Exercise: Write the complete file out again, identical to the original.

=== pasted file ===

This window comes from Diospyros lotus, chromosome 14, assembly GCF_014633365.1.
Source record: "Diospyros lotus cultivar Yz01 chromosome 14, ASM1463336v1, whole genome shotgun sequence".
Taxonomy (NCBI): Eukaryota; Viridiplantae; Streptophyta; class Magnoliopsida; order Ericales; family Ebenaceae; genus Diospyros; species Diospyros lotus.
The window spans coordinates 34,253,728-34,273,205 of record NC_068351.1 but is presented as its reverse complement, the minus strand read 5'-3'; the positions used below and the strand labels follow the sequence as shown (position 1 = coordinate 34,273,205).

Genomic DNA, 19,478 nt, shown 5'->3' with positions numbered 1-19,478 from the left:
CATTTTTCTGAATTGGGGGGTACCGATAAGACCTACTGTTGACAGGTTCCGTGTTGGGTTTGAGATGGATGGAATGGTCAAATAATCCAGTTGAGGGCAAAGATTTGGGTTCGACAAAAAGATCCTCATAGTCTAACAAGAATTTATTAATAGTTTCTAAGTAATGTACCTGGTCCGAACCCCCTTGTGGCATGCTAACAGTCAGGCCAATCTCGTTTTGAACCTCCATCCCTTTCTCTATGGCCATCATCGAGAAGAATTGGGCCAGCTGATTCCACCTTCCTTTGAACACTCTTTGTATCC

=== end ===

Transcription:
This window comes from Diospyros lotus, chromosome 14, assembly GCF_014633365.1.
Source record: "Diospyros lotus cultivar Yz01 chromosome 14, ASM1463336v1, whole genome shotgun sequence".
Taxonomy (NCBI): Eukaryota; Viridiplantae; Streptophyta; class Magnoliopsida; order Ericales; family Ebenaceae; genus Diospyros; species Diospyros lotus.
The window spans coordinates 34,253,728-34,273,205 of record NC_068351.1 but is presented as its reverse complement, the minus strand read 5'-3'; the positions used below and the strand labels follow the sequence as shown (position 1 = coordinate 34,273,205).

Genomic DNA, 19,478 nt, shown 5'->3' with positions numbered 1-19,478 from the left:
CATTTTTCTGAATTGGGGGGTACCGATAAGACCTACTGTTGACAGGTTCCGTGTTGGGTTTGAGATGGATGGAATGGTCAAATAATCCAGTTGAGGGCAAAGATTTGGGTTCGACAAAAAGATCCTCATAGTCTAACAAGAATTTATTAATAGTTTCTAAGTAATGTACCTGGTCCGAACCCCCTTGTGGCATGCTAACAGTCAGGCCAATCTCGTTTTGAACCTCCATCCCTTTCTCTATGGCCATCATCGAGAAGAATTGGGCCAGCTGATTCCACCTTCCTTTGAACACTCTTTGTATCC